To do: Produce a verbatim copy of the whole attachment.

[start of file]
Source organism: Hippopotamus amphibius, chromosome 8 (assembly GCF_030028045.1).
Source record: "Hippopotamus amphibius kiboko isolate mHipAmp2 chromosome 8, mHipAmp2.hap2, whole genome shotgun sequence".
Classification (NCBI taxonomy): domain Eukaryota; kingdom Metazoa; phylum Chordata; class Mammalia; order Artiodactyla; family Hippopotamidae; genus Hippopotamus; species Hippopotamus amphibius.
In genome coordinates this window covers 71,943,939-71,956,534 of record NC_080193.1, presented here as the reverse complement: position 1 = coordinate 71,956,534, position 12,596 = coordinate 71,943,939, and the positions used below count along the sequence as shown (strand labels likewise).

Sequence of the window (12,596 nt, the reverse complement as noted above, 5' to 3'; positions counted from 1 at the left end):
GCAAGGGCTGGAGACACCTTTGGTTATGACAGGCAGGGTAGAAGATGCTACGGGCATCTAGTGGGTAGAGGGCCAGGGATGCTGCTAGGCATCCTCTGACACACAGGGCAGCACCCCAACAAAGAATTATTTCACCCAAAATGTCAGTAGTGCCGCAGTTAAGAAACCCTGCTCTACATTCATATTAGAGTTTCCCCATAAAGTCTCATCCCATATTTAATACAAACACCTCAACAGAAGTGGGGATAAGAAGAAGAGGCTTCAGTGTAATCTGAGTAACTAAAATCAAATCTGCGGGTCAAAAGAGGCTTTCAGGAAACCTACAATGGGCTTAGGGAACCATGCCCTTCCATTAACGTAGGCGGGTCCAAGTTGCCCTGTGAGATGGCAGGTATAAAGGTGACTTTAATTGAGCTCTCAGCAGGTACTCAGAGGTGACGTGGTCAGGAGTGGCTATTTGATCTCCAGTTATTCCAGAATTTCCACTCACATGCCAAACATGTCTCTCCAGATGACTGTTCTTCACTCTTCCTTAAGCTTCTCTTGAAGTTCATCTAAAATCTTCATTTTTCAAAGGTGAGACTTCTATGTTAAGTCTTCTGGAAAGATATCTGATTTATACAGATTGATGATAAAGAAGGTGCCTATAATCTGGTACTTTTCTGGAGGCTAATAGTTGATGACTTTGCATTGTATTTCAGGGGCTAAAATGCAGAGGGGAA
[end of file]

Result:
Source organism: Hippopotamus amphibius, chromosome 8 (assembly GCF_030028045.1).
Source record: "Hippopotamus amphibius kiboko isolate mHipAmp2 chromosome 8, mHipAmp2.hap2, whole genome shotgun sequence".
Classification (NCBI taxonomy): domain Eukaryota; kingdom Metazoa; phylum Chordata; class Mammalia; order Artiodactyla; family Hippopotamidae; genus Hippopotamus; species Hippopotamus amphibius.
In genome coordinates this window covers 71,943,939-71,956,534 of record NC_080193.1, presented here as the reverse complement: position 1 = coordinate 71,956,534, position 12,596 = coordinate 71,943,939, and the positions used below count along the sequence as shown (strand labels likewise).

Sequence of the window (12,596 nt, the reverse complement as noted above, 5' to 3'; positions counted from 1 at the left end):
GCAAGGGCTGGAGACACCTTTGGTTATGACAGGCAGGGTAGAAGATGCTACGGGCATCTAGTGGGTAGAGGGCCAGGGATGCTGCTAGGCATCCTCTGACACACAGGGCAGCACCCCAACAAAGAATTATTTCACCCAAAATGTCAGTAGTGCCGCAGTTAAGAAACCCTGCTCTACATTCATATTAGAGTTTCCCCATAAAGTCTCATCCCATATTTAATACAAACACCTCAACAGAAGTGGGGATAAGAAGAAGAGGCTTCAGTGTAATCTGAGTAACTAAAATCAAATCTGCGGGTCAAAAGAGGCTTTCAGGAAACCTACAATGGGCTTAGGGAACCATGCCCTTCCATTAACGTAGGCGGGTCCAAGTTGCCCTGTGAGATGGCAGGTATAAAGGTGACTTTAATTGAGCTCTCAGCAGGTACTCAGAGGTGACGTGGTCAGGAGTGGCTATTTGATCTCCAGTTATTCCAGAATTTCCACTCACATGCCAAACATGTCTCTCCAGATGACTGTTCTTCACTCTTCCTTAAGCTTCTCTTGAAGTTCATCTAAAATCTTCATTTTTCAAAGGTGAGACTTCTATGTTAAGTCTTCTGGAAAGATATCTGATTTATACAGATTGATGATAAAGAAGGTGCCTATAATCTGGTACTTTTCTGGAGGCTAATAGTTGATGACTTTGCATTGTATTTCAGGGGCTAAAATGCAGAGGGGAA